Fox News' Brian Kilmeade is upset that Americans want to know what our military is doing in Africa after the tragic ambush and death of four U.S. Green Berets.
Fox News' Griff Jenkins went over the latest details about the Niger ambush that are known and turned it over to the three-headed Ghidorah of Trump state-sponsored TV.
Brian Kilmeade was first up because he was the most agitated.
Kilmeade said, "You have an incident happen. People want to get to the bottom of it and you have the chairman of the Joint Chiefs of Staff come forward and say this is what we know so far, we'll give you the latest. And of course, the family members need to know details as soon as we get it."
And Brian got to his anger.
He continued, " And now I'm just curious why the American people need to know how many people are doing what in West Africa? It seems like now -- it seems like people looking for some type of scandal. I need to know how many troops are in West Africa? Really? Just know that Al Qaeda, al-Shabaab, ISIS are fanning out there and they're doing it not for fun but in order to train others to stop terrorists from eventually coming over here."
Americans have a right to know how Trump is allocating our military resources against terrorism and his overall foreign policy. This is not an autocracy. This is a democracy. No president can govern in total secrecy.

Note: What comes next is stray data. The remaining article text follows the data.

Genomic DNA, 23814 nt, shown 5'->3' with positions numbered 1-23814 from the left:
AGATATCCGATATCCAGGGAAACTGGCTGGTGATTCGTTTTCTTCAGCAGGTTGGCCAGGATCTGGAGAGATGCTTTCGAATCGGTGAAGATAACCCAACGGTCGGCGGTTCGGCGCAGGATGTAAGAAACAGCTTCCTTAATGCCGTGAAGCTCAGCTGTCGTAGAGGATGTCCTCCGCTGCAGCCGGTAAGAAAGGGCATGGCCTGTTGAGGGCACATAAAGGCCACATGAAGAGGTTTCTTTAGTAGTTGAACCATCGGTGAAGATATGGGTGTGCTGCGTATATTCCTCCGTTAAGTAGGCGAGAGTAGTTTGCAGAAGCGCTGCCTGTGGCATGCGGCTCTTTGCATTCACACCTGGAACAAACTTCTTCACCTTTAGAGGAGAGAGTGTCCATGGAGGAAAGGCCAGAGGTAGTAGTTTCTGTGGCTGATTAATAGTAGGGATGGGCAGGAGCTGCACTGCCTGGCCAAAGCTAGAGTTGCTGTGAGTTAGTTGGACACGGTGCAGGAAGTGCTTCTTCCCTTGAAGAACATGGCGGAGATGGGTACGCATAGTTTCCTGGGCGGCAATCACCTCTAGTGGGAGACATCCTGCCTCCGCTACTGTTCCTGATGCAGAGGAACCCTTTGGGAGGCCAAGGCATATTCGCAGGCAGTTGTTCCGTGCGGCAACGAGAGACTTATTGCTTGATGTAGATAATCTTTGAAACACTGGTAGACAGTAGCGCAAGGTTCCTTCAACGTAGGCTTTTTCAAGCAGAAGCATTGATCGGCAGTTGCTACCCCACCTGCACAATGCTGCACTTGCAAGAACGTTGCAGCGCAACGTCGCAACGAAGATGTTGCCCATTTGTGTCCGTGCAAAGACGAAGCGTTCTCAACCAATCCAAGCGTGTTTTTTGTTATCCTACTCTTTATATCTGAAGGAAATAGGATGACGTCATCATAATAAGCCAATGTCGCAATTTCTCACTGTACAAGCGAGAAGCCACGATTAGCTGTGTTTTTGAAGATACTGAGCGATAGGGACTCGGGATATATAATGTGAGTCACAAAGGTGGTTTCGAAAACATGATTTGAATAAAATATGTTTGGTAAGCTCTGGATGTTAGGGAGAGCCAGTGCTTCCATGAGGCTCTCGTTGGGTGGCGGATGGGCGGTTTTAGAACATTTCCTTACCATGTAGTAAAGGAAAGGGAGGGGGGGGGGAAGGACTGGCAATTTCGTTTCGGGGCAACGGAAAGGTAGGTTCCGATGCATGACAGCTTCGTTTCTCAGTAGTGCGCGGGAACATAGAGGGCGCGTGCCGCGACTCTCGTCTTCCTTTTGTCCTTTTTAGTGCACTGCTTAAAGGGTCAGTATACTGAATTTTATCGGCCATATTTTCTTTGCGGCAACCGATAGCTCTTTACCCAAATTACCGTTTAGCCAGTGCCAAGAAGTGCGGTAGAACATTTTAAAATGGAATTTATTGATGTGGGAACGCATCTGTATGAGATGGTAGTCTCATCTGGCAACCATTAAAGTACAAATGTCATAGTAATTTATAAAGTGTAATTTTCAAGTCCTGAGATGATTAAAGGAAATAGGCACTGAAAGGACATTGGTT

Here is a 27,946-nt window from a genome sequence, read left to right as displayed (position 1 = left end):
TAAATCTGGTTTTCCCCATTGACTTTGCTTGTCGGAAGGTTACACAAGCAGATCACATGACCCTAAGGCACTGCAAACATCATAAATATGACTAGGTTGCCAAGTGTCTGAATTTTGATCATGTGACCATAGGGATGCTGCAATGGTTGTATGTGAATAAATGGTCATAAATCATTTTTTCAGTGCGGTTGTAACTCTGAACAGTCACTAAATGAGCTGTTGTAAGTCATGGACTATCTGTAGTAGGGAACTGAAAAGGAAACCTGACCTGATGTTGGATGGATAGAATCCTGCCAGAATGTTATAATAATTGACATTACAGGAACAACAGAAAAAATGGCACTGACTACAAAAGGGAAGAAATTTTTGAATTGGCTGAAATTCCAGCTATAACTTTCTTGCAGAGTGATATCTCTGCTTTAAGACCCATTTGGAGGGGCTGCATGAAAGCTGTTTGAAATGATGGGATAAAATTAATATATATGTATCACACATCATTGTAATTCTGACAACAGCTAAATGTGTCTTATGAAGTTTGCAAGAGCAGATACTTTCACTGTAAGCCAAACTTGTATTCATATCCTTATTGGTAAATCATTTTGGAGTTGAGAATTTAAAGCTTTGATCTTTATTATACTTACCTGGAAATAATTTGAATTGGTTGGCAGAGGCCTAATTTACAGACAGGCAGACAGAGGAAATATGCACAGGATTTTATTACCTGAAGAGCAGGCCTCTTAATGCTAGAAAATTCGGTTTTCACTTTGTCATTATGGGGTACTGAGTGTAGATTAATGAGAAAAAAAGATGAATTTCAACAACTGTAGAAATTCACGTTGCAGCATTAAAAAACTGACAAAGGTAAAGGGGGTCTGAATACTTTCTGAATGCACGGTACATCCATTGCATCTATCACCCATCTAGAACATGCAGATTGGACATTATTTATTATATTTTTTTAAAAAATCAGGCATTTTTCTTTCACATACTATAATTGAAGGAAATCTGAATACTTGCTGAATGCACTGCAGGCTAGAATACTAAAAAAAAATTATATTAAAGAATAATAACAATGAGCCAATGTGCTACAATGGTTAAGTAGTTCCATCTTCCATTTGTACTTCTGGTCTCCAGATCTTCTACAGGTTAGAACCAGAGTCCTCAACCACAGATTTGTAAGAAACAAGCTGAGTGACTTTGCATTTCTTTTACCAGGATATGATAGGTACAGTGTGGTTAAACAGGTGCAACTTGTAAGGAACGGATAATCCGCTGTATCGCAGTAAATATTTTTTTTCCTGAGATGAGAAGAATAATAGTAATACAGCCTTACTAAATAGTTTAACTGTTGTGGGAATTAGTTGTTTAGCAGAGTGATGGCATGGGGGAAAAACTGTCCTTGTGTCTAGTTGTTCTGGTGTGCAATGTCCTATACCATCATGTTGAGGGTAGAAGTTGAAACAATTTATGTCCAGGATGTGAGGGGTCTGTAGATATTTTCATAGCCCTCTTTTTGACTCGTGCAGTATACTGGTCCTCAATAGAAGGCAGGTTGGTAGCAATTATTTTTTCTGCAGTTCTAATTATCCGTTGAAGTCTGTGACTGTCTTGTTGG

It seemed that co-host Steve Doocy wasn't entirely on board with Brian's myopia.
"Well, it's good to know what we are doing overseas - " Doocy said.
Ainsley Earhardt then immediate shifted to Trump's secret strategy policy. Talk about being a "know-nothing."
Earhardt said, "But we don't want to know too much. We don't want to know strategy."
Doocy replied, "Absolutely not. I don't think they talked strategy. They are just trying to get together a time line..."
The reason the Niger story blew up was because of the Trump administration. They were silent for almost two weeks after the attack and when asked why they hadn't disused it, Trump decided to throw every president under the bus before him over condolence calls, which spun into his myopic attempt to console a grieving Gold Star widow.